Temple of Snow

Cathedral Rocks and Merced River in Winter, Yosemite National Park

Taken from the banks of the Merced River in Yosemite Valley on December 27th, 2012

It’s become somewhat of a tradition for me to snow camp in Yosemite during the week between Christmas and New Year’s Eve. This year, on my first night in the trip I walked along the Merced to one of my favorite views of El Capitan. Unfortunately the light and clouds weren’t cooperating over the Captain so I headed back toward the car. Halfway there I noticed this little pine tree in “snow monk’s” pose. The blissfully-smooth Merced river was providing elegant reflections of the Cathedral Rocks and as the sun sank lower in the sky it filled the clouds with a luscious, wine-colored light. I’m not religious but I certainly was worshiping in the Temple of Snow that night.

Lyell Twilight


Taken deep in the Lyell Canyon in Yosemite National Park on July 2nd, 2013.

Having hiked about 8 miles into Lyell Canyon from Tuolumne Meadows I noticed beautiful Kuna Creek cascading down the eastern flank of the canyon. Thinking the creek might provide an interesting viewpoint for a photo, I waded across the (freezing) Tuolumne River, battled my way through a surprisingly thick aspen grove, and scrambled up a few hundred feet of talus to find this spot, where I had a fantastic view of the Lyell Canyon to the north, and Mt. Lyell (highest peak in Yosemite), Mt. Maclure, and Simmons Peak to the south. The clouds had actually disappeared in the late afternoon but swept back in in force to catch the warm tones of the high country twilight.

A Time of Change


Taken in Yosemite Valley at Tunnel View on May 9th, 2013

Tunnel View, Yosemite National Park. In early May Yosemite was hit by a thunderstorm that involved, according to a local park photographer, the most intense downpour of the last 15 years. As I waited and watched the roads and parking lots turn to rivers, pea-sized hail crashed down on my car in a deafening cacophony. Then, as quickly as it began, the tempest abated. And I had one thought: get to Tunnel View to watch the clearing storm. I arrived to see some of the most beautiful and dynamic light I’ve ever seen at this vista, and I made a number of dramatic photos. As the rain clouds cleared I used a 10-stop ND filter to create this 120-second exposure of the incredible dynamics of the Valley.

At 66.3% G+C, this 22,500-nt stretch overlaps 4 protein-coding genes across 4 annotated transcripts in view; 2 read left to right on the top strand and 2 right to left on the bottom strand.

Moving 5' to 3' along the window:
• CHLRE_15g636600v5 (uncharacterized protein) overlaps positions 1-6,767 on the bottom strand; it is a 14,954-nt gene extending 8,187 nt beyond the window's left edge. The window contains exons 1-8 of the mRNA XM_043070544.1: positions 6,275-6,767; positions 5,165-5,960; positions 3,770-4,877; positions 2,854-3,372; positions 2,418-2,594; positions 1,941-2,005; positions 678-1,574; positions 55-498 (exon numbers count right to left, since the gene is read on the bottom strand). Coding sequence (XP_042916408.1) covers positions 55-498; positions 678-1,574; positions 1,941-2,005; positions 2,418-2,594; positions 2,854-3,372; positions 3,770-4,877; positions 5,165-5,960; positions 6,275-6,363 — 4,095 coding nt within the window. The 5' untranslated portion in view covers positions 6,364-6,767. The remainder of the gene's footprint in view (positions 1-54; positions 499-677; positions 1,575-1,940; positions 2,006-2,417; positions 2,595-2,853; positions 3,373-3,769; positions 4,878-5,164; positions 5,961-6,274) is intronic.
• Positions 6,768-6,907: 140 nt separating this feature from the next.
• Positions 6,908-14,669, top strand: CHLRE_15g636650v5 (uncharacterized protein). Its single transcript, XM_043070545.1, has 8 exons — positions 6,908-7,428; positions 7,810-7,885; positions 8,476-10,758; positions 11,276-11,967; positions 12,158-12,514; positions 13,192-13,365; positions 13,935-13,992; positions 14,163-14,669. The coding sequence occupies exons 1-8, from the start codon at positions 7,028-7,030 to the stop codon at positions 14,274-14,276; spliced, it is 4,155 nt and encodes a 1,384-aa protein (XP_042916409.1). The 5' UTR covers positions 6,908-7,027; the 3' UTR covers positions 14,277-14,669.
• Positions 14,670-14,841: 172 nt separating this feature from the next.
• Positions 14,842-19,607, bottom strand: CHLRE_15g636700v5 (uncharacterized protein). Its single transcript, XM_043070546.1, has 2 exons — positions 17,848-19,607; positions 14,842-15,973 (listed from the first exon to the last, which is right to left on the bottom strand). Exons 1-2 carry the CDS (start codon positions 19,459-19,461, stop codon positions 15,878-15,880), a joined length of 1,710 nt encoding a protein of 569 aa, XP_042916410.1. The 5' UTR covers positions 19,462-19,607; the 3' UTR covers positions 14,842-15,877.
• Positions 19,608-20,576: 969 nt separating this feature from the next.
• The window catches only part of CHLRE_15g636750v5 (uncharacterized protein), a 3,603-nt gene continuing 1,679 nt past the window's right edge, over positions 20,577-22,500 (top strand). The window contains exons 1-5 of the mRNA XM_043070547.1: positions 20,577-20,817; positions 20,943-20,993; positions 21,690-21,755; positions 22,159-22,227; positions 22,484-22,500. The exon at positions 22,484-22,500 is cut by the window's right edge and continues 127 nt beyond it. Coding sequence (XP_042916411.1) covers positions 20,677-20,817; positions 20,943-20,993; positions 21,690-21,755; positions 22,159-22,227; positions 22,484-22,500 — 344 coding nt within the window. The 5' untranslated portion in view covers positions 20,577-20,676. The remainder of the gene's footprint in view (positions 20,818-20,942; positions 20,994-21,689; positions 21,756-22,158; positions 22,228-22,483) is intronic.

Bridalveil Falls, Yosemite, Black and White

Taken at Tunnel View in Yosemite Valley on May 9th, 2013

Bridalveil Falls, Yosemite National Park. In early May Yosemite was hit by a thunderstorm that involved, according to a local park photographer, the most intense downpour of the last 15 years. As I waited and watched the roads and parking lots turn to rivers, pea-sized hail crashed down on my car in a deafening cacophony. Then, as quickly as it began, the tempest abated. And I had one thought: get to Tunnel View to watch the clearing storm. I arrived to see some of the most beautiful and dynamic light I’ve ever seen at this vista, and I made a number of dramatic photos. This intimate shot of Bridalveil is one of my favorites from the evening as for me this scene epitomizes Yosemite’s timeless and mythic beauty.

Pohono Bloom

Yosemite dogwoods in bloom near Pohono Bridge

Taken in Yosemite National Park on April 25th, 2013

Despite following the driest winter on record for the Sierra, spring 2013 came to Yosemite Valley in full force. As usual the waterfalls were spouting like colossal fountains, but even more spectacular were the Yosemite dogwoods, which were blooming profusely throughout the valley. I’ve never seen such abundance and incredible vibrancy in the blooms, and I was like a kid in a candy store: racing from one pullout to the next as the light changed, snapping away at the blooms over the Merced River.

Dome Light

Thunderstorm above Half Dome at sunset, Yosemite Valley

Taken in Yosemite National Park on April 24th, 2013

In late April 2013 warm temperatures brought afternoon thunderheads to Yosemite a few days in a row. On this day they continued to build up throughout the afternoon and even dropped some rain on the valley for a few brief minutes. Luckily for all the photographers in the park the clouds also managed to stick around through the evening, where they caught the warm light of sunset. This shot was taken from a bend in the Merced just off the Yosemite Village overflow parking area which provides an amazing view of Half Dome. A neat little spot most people don’t know is even there because it’s hiding behind a bunch of parked cars. 🙂

Gates of Winter

Yosemite Valley View Winter Sunrise

Taken in Yosemite Valley at Valley View on December 29th, 2012

I was winter camping in Yosemite Valley. After a lovely snooze on a bed of snow, thermarests, and cozy blankets, I got up early on the morning of December 29th, 2012 to catch the sunrise. I drove to El Capitan meadow to assess the light and it looked like the most interesting display would be happening to the east. Knowing the layout of the park, I decided that Gates of the Valley would be a perfect place to watch the sunrise. Arriving at the Gates, I noticed a few other photographers already set up. Not wanting to stand right next to anyone and noticing these fantastic tufts of snow-covered grass in the Merced, I waded out into the river to shoot. The sunrise started off blandly and I thought it was going to be a bust, but after 30 minutes of patient waiting the clouds broke up enough to let these lovely salmon and lavender splashes of light in. What a way to start the day!